3-Hydroxy-3-methylglutaryl-coenzyme A (HMG-CoA) reductase inhibitors, or statins, are widely prescribed to lower cholesterol levels. Large clinical trials have demonstrated that statins reduce mortality and incidence of cardiovascular events. Although improvement of dyslipidemia is supposed to account for reduction of cardiovascular events by statin therapy, recent reports demonstrated that statins have lipid-independent benefits, so-called “pleiotropic effects”, including improvement of endothelial function, inhibition of inflammation, and augmentation of angiogenic response in ischemic tissues. Statins enhance re-endothelialization of injured arteries and inhibit atherosclerotic lesion development. Here, we overview the favorable effects of statins on endothelial cells and their progenitors and discuss clinical relevance of the vascular effects of statins in re-endothelialization and angiogenesis.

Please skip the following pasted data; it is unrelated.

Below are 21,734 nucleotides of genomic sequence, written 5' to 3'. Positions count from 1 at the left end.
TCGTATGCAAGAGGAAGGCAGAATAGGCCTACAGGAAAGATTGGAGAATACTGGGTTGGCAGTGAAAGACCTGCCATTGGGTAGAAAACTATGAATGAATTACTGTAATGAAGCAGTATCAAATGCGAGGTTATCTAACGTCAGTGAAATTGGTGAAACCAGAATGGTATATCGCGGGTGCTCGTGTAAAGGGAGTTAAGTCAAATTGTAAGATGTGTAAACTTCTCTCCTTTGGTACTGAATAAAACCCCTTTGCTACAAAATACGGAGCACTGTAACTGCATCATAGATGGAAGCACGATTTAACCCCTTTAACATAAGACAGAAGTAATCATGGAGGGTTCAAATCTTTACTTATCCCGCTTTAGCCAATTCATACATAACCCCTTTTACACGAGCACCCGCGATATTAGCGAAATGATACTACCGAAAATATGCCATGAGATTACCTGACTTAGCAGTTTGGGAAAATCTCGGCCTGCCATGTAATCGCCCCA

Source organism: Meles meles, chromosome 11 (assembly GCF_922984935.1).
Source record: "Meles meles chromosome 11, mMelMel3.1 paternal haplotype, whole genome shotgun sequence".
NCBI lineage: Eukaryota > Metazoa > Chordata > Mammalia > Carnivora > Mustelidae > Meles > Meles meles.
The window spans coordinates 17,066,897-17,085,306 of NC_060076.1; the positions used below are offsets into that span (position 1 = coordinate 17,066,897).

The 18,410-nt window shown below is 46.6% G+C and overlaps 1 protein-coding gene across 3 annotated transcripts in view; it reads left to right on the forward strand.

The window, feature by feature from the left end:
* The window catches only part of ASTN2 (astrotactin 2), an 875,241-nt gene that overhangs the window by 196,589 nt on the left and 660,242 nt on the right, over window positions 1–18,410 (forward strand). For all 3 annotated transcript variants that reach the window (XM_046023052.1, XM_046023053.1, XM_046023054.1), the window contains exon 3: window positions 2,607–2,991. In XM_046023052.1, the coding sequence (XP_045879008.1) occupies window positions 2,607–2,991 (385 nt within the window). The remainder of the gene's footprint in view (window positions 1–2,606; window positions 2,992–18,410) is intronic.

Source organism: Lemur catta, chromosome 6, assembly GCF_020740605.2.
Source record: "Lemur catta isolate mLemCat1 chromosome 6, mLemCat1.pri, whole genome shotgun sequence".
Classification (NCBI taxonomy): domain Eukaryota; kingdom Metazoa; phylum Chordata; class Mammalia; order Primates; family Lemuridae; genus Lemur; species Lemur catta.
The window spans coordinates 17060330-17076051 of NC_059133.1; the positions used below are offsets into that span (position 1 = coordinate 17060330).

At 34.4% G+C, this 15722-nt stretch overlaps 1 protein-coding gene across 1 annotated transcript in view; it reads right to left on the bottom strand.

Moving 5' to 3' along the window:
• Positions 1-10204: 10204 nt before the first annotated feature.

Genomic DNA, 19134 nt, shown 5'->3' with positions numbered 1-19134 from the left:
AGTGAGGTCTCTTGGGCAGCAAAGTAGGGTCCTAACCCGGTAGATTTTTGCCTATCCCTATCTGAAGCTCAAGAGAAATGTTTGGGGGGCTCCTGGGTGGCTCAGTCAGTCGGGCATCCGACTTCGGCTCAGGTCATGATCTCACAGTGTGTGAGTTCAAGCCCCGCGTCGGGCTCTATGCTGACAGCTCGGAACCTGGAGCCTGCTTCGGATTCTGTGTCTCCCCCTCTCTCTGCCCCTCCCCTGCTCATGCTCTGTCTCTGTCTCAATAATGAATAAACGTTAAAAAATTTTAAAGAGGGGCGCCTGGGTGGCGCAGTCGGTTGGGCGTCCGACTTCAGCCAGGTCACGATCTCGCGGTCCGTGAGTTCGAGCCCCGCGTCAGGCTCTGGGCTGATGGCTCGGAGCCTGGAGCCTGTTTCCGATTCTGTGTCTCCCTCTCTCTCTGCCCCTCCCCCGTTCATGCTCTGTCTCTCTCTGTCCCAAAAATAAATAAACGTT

Keywords: Endothelium, Angiogenesis, Statin, progenitor, atherosclerosis
Rights & PermissionsPrintExport